interactive whiteboard, technological classroom
AP Photo/Axel Heimken

The Rise of the High-Tech Classroom

August 17, 2010 06:30 AM
by Anita Gutierrez-Folch
Classrooms around the country are being updated to become technological havens for students, but some wonder whether technology is a real necessity for education.

Education Embraces Technology

Universities and colleges around Michigan are investing millions in classroom updates, hoping to “better connect faculty to students in a round-the-clock, wired world in which many of those students have grown up,” Robin Erb reports for the Detroit Free Press.

These advanced gadgets and resources are turning regular classrooms into “high-tech marvels—overhead projectors and grease pencils replaced by document cameras, handheld clickers, and interactive whiteboards,” Erb explains. Most teachers see these upgrades as an opportunity to better communicate with students, speaking their language and learning about the world children and teenagers live in now.

The influx of technology has also spread to the K-12 classroom, with interactive whiteboards and presentations taking prominence in many schools. “Rather than being fed information like their parents once were, students have learned to explore and research, even teach each other,” the Detroit Free Press explains.

Forsyth Central High School in Cumming, Ga., began implementing interactive whiteboards and other technological gadgets in 2007, Michelle R. Davis reported for Education Week’s Digital Directions. “They would be bored to tears if it was just me standing up in front of them lecturing,” Crystal B. Corn, a Spanish teacher, told Education Week. “This is their native language. They speak technology.”

In 2008, the Lilla G. Frederick Pilot Middle School in Boston also joined the trend of technology in the classroom by launching a program to equip 650 students with Apple laptops. According to educational blogger Larry Cuban, “The computers follow students' varied achievement levels giving teachers the chance to fit their teaching to differences among students.” This technological upgrade also caters to parents, who can “chat with teachers on instant messaging software and talk about both students strengths and weaknesses,” he explains in his blog Larry Cuban on School Reform and Classroom Practice.

“A lot of this is us catching up with the students and what they're bringing to us,” Michael Reuter, director of technology operations at Central Michigan University, told the Detroit Free Press. Students “live a networked world,” he adds. “Ours was noninteractive. Their world is fundamentally different than ours.”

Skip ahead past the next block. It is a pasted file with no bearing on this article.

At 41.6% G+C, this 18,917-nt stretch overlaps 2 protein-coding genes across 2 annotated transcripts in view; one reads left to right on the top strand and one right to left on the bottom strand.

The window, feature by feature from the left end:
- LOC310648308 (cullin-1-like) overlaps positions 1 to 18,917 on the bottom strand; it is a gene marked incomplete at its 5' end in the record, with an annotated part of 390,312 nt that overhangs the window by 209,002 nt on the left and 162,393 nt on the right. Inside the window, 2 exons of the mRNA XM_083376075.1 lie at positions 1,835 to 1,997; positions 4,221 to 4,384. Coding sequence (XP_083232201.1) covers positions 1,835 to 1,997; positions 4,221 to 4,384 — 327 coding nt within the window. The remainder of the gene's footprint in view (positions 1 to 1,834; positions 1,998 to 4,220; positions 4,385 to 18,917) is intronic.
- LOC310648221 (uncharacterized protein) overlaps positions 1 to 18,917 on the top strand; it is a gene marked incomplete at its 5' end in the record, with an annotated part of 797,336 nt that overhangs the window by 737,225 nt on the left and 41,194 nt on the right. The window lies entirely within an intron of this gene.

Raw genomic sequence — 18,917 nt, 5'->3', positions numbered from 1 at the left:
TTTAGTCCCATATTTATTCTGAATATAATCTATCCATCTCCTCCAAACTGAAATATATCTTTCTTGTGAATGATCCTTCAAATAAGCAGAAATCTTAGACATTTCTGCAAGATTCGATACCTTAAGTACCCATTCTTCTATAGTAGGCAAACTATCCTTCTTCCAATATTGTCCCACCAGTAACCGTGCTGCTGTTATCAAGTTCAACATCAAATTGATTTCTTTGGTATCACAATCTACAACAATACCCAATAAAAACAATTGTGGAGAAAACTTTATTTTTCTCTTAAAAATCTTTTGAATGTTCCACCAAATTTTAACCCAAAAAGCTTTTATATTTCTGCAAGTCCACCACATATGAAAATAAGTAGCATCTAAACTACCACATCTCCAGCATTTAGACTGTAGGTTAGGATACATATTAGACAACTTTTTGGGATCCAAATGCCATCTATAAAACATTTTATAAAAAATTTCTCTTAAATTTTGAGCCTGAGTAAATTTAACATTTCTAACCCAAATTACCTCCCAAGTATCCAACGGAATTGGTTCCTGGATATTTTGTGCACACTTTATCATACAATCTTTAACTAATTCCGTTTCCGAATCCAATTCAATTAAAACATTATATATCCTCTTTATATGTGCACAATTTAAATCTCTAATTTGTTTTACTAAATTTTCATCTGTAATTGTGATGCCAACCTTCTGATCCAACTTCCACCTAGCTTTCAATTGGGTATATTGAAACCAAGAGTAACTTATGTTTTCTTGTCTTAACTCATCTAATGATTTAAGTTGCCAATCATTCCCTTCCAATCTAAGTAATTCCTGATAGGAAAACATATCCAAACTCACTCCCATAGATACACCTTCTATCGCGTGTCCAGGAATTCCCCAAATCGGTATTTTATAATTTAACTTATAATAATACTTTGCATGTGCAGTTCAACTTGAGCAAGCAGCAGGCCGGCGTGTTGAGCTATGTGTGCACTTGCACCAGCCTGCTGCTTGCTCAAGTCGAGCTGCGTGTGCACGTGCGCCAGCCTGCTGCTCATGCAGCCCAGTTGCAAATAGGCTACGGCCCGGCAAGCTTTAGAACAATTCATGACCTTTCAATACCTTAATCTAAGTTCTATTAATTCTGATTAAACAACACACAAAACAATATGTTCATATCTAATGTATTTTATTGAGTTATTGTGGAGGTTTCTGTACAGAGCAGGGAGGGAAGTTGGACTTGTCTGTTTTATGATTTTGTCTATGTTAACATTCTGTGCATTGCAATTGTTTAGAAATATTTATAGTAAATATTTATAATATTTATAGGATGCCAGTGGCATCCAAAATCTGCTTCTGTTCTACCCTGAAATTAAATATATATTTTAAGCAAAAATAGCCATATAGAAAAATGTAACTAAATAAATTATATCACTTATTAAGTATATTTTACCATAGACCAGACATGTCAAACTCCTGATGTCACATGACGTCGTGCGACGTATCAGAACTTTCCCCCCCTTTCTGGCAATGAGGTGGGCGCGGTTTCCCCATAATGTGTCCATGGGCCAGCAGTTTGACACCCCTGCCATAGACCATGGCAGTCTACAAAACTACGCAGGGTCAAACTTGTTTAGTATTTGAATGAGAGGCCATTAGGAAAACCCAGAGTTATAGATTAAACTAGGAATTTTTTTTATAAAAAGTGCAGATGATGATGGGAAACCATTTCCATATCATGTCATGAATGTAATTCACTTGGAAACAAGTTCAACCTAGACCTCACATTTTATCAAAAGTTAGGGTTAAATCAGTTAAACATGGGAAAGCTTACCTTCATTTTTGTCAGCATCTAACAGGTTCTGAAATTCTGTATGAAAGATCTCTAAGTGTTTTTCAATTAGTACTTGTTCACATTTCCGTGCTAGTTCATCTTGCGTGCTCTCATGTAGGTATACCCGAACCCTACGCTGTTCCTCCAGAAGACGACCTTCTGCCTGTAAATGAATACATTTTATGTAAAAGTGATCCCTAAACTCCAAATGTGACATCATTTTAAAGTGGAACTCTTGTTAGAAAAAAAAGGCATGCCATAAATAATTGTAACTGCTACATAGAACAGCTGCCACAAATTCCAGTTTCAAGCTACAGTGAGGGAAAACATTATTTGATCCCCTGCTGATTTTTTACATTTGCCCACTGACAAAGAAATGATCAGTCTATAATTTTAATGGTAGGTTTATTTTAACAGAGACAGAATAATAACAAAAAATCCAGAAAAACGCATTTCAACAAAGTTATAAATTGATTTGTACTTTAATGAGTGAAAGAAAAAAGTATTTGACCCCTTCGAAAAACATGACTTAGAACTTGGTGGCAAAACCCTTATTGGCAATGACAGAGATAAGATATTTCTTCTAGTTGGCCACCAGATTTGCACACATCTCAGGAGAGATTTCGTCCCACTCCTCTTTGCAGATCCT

Opinion & Analysis: Is technology a necessity for education?

Although technology can be greatly beneficial as an academic tool for both teachers and students, some maintain that it’s overrated, and even serves as a crutch for teachers. Dean Jose Bowen of Southern Methodist University in Dallas took a radical approach: He banned technology from lecture halls and “challenged staff instead to ‘teach naked,’ as in, without computers in the classroom,” the Detroit Free Press reported.

Others caution that technology has a place in the classroom—provided it doesn’t attempt to replace good teaching or make up for poor academic performances. “[T]echnology has its limits and it still takes a skilled speaker to engage students,” Charles Parrish, political professor at Wayne State University, told the Detroit Free Press. “A good professor is a good professor," he added. “Socrates sat under trees and didn't have PowerPoint.”

Bob Moore, executive director of information technology for the Blue Valley school system in Overland Park, Kan., debated the universal application of interactive whiteboards in academic environments. “I question their ubiquitous application in schools,” he told Education Week. “I think you need to stop and look at any technology and ask whether it should blanket a school.”

Historical Context: A push for more technology in education

In June 2008, the One Giant Leap for Kids campaign tried to make sure presidential candidates John McCain and Barack Obama both put technology at the forefront of their education policies. The push came amid worries that American K-12 students are falling behind their counterparts in other countries.

Reference: Web Technology Guide

Podcasts, wikis, file-sharing and RSS feeds: They all may play a part in a high-tech, interactive classroom. Get up to speed with the latest in Web innovations with our Web Technology Guide.

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